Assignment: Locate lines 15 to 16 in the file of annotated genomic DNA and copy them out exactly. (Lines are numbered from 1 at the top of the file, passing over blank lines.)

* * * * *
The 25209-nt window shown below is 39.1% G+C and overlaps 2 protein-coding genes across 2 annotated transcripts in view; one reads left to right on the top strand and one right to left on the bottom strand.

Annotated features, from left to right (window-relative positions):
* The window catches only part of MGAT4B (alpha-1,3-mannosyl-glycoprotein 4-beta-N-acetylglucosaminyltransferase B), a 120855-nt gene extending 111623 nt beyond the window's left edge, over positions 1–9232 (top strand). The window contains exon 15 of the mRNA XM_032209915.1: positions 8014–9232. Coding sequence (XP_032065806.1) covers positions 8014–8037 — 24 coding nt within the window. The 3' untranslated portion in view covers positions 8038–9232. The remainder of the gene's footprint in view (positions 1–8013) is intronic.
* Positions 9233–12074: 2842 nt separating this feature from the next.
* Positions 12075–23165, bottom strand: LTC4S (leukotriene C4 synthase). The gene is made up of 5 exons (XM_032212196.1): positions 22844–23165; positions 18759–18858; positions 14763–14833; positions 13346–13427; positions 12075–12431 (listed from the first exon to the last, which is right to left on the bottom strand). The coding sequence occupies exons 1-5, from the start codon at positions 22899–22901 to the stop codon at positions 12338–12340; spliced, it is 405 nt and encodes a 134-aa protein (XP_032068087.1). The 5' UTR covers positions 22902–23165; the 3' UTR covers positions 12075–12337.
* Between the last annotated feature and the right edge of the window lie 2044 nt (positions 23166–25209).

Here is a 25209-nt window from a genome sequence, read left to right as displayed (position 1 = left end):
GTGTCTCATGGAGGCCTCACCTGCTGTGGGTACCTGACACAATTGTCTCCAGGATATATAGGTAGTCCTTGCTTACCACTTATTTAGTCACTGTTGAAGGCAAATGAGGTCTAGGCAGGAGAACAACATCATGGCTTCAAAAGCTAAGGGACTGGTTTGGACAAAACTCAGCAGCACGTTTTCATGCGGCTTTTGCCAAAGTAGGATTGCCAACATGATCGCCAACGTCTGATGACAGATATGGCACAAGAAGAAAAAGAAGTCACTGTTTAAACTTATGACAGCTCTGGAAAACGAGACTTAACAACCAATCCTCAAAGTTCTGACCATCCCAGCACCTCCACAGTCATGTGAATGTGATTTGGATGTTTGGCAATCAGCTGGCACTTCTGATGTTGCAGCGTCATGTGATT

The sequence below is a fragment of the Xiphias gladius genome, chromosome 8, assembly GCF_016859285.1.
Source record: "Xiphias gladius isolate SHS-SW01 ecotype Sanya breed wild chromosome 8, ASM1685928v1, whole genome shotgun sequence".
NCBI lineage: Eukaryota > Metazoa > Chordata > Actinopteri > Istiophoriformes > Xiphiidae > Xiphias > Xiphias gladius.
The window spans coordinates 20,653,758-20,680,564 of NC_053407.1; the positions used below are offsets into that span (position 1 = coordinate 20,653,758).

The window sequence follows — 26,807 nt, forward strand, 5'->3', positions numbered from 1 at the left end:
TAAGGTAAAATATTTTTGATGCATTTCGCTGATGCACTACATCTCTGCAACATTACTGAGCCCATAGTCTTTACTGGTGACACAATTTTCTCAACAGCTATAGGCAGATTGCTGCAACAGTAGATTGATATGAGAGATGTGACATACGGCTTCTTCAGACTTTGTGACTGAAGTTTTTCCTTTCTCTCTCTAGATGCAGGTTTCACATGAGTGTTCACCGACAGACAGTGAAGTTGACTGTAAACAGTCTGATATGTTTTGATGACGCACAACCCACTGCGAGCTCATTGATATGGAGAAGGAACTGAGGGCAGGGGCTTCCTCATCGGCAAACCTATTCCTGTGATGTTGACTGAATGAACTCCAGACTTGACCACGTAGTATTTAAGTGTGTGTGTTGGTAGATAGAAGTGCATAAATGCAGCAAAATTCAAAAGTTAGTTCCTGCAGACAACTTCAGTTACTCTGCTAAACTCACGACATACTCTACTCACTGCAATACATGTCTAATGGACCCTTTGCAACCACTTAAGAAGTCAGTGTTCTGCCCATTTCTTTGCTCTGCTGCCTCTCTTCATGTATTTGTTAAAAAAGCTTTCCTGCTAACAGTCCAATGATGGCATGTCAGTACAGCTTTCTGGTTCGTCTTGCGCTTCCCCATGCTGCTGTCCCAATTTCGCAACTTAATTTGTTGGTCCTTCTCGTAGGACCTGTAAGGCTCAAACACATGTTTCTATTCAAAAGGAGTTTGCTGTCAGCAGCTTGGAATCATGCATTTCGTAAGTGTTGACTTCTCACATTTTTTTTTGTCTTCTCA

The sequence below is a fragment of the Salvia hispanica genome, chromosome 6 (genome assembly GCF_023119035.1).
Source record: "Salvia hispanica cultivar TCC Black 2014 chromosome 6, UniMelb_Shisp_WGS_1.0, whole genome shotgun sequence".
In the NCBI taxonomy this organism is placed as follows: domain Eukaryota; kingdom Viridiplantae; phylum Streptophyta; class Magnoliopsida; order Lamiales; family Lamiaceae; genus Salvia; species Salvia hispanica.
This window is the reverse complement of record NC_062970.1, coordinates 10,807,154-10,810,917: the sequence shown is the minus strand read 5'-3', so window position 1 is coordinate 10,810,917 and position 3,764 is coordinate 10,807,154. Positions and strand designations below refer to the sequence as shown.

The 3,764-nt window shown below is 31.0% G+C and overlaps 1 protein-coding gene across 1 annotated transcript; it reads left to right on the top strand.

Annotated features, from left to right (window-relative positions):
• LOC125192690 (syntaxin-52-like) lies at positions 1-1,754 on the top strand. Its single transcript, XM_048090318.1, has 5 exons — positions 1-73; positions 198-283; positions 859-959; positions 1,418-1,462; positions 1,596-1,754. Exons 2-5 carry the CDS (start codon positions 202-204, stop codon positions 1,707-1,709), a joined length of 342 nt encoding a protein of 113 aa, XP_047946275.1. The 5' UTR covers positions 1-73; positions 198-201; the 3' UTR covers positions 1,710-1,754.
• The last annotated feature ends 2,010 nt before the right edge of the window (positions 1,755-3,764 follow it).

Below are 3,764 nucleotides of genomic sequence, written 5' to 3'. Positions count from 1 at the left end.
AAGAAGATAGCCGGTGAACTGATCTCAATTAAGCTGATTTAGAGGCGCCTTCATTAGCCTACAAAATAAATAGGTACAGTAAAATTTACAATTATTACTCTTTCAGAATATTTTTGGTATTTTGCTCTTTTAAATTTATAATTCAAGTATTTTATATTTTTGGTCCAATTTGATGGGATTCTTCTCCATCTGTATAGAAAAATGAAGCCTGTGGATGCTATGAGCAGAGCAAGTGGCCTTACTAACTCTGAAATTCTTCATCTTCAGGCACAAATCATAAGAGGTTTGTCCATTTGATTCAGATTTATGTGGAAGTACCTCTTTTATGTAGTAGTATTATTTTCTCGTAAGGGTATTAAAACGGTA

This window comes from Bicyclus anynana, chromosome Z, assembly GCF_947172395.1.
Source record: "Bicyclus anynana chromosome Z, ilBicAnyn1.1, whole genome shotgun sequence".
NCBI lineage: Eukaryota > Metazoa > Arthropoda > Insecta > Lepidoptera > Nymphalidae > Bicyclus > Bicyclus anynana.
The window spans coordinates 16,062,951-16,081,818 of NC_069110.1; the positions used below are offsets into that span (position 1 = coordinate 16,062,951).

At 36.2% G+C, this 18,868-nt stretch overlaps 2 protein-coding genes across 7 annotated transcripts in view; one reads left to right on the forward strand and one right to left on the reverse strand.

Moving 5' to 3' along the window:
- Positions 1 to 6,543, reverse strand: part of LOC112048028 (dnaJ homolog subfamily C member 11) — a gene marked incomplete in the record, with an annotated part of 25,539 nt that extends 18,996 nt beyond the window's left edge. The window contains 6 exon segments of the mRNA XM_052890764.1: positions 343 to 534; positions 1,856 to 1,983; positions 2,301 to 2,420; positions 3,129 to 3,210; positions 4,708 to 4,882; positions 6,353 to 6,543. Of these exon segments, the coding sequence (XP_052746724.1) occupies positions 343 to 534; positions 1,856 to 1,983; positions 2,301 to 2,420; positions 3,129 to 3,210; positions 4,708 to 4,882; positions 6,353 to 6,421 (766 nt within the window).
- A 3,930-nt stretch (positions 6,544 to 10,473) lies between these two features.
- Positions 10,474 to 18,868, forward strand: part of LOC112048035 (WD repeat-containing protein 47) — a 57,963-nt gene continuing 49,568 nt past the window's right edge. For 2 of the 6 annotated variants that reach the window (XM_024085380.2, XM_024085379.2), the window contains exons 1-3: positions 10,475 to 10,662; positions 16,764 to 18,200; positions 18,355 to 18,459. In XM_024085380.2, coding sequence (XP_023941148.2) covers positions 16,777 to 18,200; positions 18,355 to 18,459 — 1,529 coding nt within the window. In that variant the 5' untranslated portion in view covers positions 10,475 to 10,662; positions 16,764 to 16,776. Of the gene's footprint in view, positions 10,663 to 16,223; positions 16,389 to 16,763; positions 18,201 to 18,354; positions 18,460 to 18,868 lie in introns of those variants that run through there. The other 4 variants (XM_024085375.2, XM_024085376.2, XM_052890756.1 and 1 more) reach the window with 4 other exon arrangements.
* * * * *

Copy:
The sequence below is a fragment of the Salvia hispanica genome, chromosome 6 (genome assembly GCF_023119035.1).
Source record: "Salvia hispanica cultivar TCC Black 2014 chromosome 6, UniMelb_Shisp_WGS_1.0, whole genome shotgun sequence".